Oct 18 A federal judge in Phoenix will hear
arguments this week about resuming executions in Arizona, where
a 2014 lethal injection that took nearly two hours raised
questions about the state's death chamber protocols and the
chemicals it uses to kill inmates.
The case is the latest to raise questions about the drugs
used in many states to execute prisoners, and it may wind up
putting the issue back for review by the U.S. Supreme Court.
Arizona last year changed its lethal injection procedures
following the troubling 2014 execution of Joseph Wood, but
lawyers for seven Arizona death row inmates contend new
guidelines and drugs will violate U.S. constitutional
protections against cruel and unusual punishment.
A major issue at the hearing set for Wednesday in U.S.
district court will be the sedative midazolam, a valium-like
drug critics contend does not achieve the level of
unconsciousness required for surgery and is therefore unsuitable
The drug was used in Wood's execution along with a narcotic,
hydromorphone. He was seen gasping for air during a nearly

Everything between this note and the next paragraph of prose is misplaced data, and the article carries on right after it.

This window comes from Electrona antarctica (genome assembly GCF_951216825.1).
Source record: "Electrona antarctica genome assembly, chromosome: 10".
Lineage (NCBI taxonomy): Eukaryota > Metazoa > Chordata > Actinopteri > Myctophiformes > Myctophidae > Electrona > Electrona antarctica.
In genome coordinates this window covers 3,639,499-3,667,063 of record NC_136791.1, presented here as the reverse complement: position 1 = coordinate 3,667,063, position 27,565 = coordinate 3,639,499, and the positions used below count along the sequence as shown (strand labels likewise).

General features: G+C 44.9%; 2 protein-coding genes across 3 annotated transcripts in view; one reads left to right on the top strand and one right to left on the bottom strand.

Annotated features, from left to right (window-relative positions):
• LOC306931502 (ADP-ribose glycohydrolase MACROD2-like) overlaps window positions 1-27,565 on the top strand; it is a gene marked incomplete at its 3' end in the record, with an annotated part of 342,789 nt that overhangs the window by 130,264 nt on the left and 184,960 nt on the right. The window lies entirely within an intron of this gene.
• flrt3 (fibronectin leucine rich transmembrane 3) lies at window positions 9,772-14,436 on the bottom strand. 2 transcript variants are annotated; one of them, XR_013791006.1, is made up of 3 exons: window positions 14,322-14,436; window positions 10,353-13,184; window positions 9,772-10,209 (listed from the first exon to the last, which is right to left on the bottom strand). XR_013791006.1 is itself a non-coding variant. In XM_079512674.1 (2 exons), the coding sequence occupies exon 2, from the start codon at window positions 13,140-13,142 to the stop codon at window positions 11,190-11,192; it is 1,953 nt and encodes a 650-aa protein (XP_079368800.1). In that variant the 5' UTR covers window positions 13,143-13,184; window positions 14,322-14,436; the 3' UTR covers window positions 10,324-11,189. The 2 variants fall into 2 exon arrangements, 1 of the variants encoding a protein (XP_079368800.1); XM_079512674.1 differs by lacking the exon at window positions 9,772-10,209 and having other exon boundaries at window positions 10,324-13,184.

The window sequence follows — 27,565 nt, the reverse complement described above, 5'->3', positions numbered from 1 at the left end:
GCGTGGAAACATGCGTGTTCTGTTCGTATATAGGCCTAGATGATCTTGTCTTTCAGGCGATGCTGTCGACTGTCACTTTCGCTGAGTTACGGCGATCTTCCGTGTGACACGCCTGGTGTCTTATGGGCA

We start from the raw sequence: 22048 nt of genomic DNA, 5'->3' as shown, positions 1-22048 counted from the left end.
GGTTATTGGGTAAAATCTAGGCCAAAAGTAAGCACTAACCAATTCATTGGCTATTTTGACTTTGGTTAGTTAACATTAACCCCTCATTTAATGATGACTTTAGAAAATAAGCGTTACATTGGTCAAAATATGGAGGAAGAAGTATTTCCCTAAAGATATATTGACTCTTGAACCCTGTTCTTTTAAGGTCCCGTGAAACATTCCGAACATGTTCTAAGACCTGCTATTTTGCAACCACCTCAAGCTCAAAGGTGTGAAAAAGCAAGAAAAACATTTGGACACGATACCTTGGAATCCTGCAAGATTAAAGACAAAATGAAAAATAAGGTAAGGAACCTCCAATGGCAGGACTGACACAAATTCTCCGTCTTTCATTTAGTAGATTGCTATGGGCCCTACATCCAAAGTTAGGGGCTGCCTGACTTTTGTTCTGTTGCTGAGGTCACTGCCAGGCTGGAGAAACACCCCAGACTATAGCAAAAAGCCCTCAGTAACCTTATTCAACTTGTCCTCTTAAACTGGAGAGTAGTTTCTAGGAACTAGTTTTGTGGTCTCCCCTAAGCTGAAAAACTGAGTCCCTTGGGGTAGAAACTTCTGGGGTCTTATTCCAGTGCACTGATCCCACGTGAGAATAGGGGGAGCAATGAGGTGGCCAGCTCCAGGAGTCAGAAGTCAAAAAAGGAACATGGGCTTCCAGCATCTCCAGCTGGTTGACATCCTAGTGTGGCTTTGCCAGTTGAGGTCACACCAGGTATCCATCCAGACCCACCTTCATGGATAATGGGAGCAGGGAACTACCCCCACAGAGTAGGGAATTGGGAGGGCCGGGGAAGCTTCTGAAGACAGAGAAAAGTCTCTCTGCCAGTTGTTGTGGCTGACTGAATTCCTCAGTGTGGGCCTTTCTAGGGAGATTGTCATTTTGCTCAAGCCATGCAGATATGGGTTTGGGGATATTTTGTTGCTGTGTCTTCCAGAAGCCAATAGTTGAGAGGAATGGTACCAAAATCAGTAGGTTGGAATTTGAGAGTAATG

two-hour procedure where he received 15 rounds of drug
injections. Lethal injections are supposed to result in death in
a matter of minutes.
Under the new protocols, Arizona plans to use midazolam
along with a drug that causes paralysis and another that stops
the heart. A similar combination was used in Oklahoma, which had
a troubled execution where an inmate was seen twisting on a
death chamber gurney.
Lawyers for the inmates contend the source of the drugs and
their purity have been cloaked in secrecy, since European makers
and U.S. pharmaceutical company Pfizer Inc halted sales
of drugs used in executions to prison systems in recent years.
They also charge that if midazolam is truly effective there
would be no need for a paralytic agent, which could be used to
The lawyers want executions to put future executions on hold
while the court reviews the protocols.
"Officials in Arizona have fought tooth and nail to protect
that secrecy, which, along with the use of an experimental drug
combination, only serves to increase the risk of more
problematic executions," said Dale Baich, an attorney for the
The state contends its protocols correct previous problems,
and point to a June 2015 U.S. Supreme Court decision that
allowed the use of midazolam in executions.
"I would ask the (district) court to remember that victims
and state governments have rights and interests, too, including
an important interest in the timely enforcement of a sentence
and the state's interest to enforce its own laws," David
Weinzweig argued on behalf of Arizona at a hearing this year.
(Reporting by Jon Herskovitz; Editing by Tom Brown)